Max Villatoro, a long time Iowa resident, is currently at the brink of deportation.
The Mennonite pastor, and father of four U.S. citizen children, was picked up by ICE last week as he headed to work early in the morning. Since then, the Iowa community has rallied behind Max and his family, ensuring that every effort is made to prevent the separation of the Villatoro family.
Does this scenario strike you as odd? Because it should.
After years of criticism over his deportation record, President Obama delivered a speech last November to launch the (now stalled) DACA+ and DAPA programs. In this very same speech, the President noted that his administration would seek to prioritize to keep families together. A point that was highlighted once again during a nationally televised town hall, where once again, the President told the American people that immigration officials would face consequences if they did not follow the established prosecutorial discretion guidelines. (However, DHS memos released the same day President Obama spoke to the nation last November would suggest otherwise.)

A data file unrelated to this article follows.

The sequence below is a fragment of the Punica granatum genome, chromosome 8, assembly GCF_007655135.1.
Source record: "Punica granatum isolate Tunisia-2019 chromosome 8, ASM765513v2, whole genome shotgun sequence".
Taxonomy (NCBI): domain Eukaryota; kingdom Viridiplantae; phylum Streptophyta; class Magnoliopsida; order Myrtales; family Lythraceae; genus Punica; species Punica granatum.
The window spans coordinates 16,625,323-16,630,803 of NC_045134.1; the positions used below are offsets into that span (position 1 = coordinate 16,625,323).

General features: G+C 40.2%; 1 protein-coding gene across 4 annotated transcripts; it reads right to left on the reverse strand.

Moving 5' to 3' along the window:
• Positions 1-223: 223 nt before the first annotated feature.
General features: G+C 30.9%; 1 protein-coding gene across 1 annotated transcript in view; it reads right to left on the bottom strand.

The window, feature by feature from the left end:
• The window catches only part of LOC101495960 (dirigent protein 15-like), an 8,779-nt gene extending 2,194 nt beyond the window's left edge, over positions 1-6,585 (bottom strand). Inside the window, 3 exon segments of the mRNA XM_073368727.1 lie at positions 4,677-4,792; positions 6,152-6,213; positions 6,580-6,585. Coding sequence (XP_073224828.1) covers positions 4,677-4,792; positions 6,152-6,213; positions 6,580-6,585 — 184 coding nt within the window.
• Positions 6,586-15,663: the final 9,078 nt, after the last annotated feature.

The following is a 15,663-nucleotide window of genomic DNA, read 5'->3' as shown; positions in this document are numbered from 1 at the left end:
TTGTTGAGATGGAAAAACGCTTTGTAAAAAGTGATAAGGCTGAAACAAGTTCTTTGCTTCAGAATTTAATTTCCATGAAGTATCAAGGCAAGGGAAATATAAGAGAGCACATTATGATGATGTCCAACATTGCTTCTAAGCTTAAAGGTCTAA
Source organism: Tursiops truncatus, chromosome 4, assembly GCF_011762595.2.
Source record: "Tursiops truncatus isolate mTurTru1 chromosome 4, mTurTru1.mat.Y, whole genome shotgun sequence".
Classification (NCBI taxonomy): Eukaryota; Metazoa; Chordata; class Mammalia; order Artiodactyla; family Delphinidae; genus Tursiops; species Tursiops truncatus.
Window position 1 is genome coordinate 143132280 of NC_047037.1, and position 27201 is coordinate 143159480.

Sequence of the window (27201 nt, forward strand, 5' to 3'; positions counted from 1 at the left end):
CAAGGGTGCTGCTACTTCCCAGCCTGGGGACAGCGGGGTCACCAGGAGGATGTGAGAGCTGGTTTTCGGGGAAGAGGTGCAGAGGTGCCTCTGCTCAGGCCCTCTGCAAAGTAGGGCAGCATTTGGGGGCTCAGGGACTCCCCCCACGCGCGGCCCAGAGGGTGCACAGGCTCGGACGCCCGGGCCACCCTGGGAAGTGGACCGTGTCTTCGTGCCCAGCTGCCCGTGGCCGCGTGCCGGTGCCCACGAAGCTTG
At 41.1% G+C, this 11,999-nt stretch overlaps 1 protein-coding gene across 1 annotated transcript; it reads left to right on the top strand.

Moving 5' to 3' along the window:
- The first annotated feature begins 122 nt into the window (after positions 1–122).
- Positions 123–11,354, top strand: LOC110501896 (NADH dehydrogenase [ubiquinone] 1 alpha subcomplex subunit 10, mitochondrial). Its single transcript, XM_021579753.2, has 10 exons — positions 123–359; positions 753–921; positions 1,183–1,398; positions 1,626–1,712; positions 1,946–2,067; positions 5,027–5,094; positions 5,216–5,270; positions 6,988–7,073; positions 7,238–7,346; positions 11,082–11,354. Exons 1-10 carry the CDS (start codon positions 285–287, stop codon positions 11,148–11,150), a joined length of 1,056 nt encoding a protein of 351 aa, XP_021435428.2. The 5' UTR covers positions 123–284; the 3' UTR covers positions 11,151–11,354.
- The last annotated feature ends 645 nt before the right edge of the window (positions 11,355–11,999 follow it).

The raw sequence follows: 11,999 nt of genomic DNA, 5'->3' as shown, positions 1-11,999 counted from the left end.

If this is the case made by the White House and President Obama, then why is Max Villatoro en route for deportation?
The truth comes on the heels of the recently executed “Operation Cross Check,” which targeted immigrants who have been convicted of “serious crimes” and primes them for deportation. It is true that Max has a few misdemeanors, however there are clear factors in Max’s case indicating that he is not a threat to national security, border security or public safety, and should not therefore be an enforcement priority.
Max has remained an active member in his community and his church—both formidable steps for an individual who is seeking to make amends with his past. His wife Gloria also affirms that Max’s past is in no way a reflection of the man that he is today. Max’s character, faith and commitment to his community are clear signs that he should not be a priority for removal.
If you are yet to be convinced, then let me show you the following.
The boxes pictured above contain over 25,000 signatures that have been collected and delivered to ICE—all in support of keeping Max with his family. Both the Iowa and faith community have mobilized to show their commitment to keeping families together.
As of right now, Max is still in detention awaiting deportation—away from the friends and family that eagerly await his return. Shouldn’t the Obama administration focus resources on individuals who pose a current threat to national security?
A campaign has been deployed to make calls to ICE supporting Max and asking for his release. Hopefully all of this effort will ensure that immigration enforcement can be carried out in a “smart [and] effective” manner, targeting serious threats to our communities, and not community leaders like Max.